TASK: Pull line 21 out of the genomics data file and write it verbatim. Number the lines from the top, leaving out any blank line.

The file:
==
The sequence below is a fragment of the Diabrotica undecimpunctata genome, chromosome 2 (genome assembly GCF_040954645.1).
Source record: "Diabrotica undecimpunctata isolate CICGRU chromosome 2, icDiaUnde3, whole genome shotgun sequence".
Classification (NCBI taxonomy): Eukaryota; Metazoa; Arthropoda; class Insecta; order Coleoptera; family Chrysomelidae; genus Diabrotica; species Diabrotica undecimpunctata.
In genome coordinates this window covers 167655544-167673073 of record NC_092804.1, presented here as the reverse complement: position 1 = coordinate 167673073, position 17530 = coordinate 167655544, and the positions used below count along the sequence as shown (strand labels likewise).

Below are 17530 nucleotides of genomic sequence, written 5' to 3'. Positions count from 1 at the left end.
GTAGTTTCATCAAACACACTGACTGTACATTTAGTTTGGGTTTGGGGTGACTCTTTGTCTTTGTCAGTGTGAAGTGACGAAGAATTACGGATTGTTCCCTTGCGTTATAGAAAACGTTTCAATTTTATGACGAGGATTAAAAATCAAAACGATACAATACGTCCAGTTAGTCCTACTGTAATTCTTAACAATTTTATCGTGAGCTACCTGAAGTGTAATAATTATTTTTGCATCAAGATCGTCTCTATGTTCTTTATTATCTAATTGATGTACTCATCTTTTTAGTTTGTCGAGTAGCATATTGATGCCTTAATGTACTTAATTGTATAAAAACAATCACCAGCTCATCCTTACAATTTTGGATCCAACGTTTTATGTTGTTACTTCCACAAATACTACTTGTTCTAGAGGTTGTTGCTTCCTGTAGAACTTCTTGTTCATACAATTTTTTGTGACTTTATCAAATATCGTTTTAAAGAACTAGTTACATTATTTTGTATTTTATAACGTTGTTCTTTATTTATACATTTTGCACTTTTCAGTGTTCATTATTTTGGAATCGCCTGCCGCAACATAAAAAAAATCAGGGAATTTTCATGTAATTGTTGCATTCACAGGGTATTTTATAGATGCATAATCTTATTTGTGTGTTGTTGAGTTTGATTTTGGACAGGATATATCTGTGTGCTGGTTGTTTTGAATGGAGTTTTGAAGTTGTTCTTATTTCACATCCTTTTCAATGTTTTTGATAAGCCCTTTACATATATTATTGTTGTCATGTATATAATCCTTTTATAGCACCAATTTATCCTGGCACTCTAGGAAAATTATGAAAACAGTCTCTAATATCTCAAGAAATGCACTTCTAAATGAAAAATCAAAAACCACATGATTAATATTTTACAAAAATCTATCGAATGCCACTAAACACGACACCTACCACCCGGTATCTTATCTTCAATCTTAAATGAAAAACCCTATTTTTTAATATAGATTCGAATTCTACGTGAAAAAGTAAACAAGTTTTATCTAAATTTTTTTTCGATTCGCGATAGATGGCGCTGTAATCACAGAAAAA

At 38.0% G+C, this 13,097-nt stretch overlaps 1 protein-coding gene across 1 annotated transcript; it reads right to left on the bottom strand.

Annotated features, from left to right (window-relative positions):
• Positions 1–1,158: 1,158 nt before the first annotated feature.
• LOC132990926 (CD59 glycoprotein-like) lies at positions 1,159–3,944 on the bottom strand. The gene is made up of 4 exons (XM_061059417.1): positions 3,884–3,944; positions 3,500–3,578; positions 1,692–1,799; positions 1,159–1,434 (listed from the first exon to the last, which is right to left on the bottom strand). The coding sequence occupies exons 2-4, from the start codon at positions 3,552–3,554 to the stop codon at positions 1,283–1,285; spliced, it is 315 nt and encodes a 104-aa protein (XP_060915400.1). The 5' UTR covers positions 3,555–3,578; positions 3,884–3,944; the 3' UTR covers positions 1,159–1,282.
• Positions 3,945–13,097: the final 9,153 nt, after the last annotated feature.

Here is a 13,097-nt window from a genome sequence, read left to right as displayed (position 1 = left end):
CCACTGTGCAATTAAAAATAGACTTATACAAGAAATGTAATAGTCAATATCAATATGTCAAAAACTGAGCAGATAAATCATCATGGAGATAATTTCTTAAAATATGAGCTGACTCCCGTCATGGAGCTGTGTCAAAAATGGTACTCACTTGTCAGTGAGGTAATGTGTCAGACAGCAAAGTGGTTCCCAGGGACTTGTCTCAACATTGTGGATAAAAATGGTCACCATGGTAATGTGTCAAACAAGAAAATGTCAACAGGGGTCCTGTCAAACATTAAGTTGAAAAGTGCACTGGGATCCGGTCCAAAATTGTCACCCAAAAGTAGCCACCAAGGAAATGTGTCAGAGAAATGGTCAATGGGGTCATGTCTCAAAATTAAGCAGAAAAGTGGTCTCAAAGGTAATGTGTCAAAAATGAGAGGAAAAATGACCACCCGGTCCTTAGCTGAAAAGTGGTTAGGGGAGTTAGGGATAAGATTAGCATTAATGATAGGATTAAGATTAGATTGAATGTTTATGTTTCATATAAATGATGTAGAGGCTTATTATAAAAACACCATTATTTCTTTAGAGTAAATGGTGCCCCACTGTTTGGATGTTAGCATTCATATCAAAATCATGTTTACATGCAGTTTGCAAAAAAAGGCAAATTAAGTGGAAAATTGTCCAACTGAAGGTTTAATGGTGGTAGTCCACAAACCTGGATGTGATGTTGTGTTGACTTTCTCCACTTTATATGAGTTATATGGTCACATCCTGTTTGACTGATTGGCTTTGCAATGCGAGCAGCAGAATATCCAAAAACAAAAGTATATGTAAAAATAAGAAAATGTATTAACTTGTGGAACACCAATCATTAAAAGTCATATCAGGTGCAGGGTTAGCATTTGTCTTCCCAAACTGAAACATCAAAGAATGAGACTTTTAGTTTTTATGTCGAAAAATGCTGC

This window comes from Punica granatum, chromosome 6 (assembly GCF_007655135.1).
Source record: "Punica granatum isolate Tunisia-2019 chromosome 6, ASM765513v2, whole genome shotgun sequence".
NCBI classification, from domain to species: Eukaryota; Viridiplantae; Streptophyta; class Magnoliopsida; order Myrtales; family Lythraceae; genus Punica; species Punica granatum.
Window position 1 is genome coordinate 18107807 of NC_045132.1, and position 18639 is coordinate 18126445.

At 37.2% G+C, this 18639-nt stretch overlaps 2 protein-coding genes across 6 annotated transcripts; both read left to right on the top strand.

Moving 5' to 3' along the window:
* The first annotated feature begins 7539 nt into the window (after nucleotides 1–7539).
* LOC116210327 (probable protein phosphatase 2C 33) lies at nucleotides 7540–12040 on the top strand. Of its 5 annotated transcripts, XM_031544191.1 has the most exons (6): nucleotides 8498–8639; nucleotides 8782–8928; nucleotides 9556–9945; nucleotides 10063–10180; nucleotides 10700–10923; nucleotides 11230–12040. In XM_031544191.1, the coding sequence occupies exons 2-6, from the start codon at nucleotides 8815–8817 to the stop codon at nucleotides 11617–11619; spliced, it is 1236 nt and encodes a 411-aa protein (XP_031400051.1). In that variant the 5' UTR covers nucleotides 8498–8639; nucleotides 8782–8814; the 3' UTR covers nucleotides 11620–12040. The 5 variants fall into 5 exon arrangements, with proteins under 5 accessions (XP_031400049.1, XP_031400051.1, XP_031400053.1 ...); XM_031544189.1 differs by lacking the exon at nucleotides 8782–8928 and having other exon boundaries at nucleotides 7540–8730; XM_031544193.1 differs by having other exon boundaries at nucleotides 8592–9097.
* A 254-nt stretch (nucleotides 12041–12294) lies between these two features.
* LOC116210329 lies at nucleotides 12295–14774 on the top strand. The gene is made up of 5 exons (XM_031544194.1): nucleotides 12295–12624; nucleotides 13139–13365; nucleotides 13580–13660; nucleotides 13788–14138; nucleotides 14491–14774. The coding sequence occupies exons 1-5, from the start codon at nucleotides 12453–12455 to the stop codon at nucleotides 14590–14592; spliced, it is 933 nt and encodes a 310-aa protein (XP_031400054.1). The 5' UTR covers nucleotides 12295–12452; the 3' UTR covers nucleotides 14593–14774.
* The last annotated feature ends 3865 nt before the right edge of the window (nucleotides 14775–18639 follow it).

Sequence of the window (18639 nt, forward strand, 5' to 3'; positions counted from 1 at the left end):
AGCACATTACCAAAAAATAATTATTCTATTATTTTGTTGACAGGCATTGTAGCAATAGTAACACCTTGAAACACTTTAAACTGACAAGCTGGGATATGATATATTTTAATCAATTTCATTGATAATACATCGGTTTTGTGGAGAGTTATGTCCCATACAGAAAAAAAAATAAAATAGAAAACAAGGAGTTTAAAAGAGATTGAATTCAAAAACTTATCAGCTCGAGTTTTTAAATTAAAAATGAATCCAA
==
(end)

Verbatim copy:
* LOC116210327 (probable protein phosphatase 2C 33) lies at nucleotides 7540–12040 on the top strand. Of its 5 annotated transcripts, XM_031544191.1 has the most exons (6): nucleotides 8498–8639; nucleotides 8782–8928; nucleotides 9556–9945; nucleotides 10063–10180; nucleotides 10700–10923; nucleotides 11230–12040. In XM_031544191.1, the coding sequence occupies exons 2-6, from the start codon at nucleotides 8815–8817 to the stop codon at nucleotides 11617–11619; spliced, it is 1236 nt and encodes a 411-aa protein (XP_031400051.1). In that variant the 5' UTR covers nucleotides 8498–8639; nucleotides 8782–8814; the 3' UTR covers nucleotides 11620–12040. The 5 variants fall into 5 exon arrangements, with proteins under 5 accessions (XP_031400049.1, XP_031400051.1, XP_031400053.1 ...); XM_031544189.1 differs by lacking the exon at nucleotides 8782–8928 and having other exon boundaries at nucleotides 7540–8730; XM_031544193.1 differs by having other exon boundaries at nucleotides 8592–9097.